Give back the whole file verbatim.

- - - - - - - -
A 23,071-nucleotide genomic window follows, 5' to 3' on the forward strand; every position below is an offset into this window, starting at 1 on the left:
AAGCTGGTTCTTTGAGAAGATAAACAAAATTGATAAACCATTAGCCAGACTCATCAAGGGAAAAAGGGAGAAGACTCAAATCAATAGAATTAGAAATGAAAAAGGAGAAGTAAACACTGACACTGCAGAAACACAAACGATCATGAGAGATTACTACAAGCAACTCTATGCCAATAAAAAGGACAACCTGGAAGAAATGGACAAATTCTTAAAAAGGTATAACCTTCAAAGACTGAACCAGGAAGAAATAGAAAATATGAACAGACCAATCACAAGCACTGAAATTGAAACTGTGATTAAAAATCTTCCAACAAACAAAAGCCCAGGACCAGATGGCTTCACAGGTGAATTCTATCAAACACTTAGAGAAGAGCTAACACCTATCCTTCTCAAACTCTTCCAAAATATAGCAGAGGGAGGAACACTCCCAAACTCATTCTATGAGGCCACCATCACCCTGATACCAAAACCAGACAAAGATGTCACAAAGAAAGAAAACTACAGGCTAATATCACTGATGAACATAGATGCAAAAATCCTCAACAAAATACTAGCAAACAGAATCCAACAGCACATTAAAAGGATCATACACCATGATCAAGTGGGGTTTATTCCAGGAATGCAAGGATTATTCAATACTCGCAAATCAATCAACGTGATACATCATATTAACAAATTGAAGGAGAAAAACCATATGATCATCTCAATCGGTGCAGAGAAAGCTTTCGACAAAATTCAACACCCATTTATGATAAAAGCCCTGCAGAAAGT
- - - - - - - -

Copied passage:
A 23,071-nucleotide genomic window follows, 5' to 3' on the forward strand; every position below is an offset into this window, starting at 1 on the left:
AAGCTGGTTCTTTGAGAAGATAAACAAAATTGATAAACCATTAGCCAGACTCATCAAGGGAAAAAGGGAGAAGACTCAAATCAATAGAATTAGAAATGAAAAAGGAGAAGTAAACACTGACACTGCAGAAACACAAACGATCATGAGAGATTACTACAAGCAACTCTATGCCAATAAAAAGGACAACCTGGAAGAAATGGACAAATTCTTAAAAAGGTATAACCTTCAAAGACTGAACCAGGAAGAAATAGAAAATATGAACAGACCAATCACAAGCACTGAAATTGAAACTGTGATTAAAAATCTTCCAACAAACAAAAGCCCAGGACCAGATGGCTTCACAGGTGAATTCTATCAAACACTTAGAGAAGAGCTAACACCTATCCTTCTCAAACTCTTCCAAAATATAGCAGAGGGAGGAACACTCCCAAACTCATTCTATGAGGCCACCATCACCCTGATACCAAAACCAGACAAAGATGTCACAAAGAAAGAAAACTACAGGCTAATATCACTGATGAACATAGATGCAAAAATCCTCAACAAAATACTAGCAAACAGAATCCAACAGCACATTAAAAGGATCATACACCATGATCAAGTGGGGTTTATTCCAGGAATGCAAGGATTATTCAATACTCGCAAATCAATCAACGTGATACATCATATTAACAAATTGAAGGAGAAAAACCATATGATCATCTCAATCGGTGCAGAGAAAGCTTTCGACAAAATTCAACACCCATTTATGATAAAAGCCCTGCAGAAAGT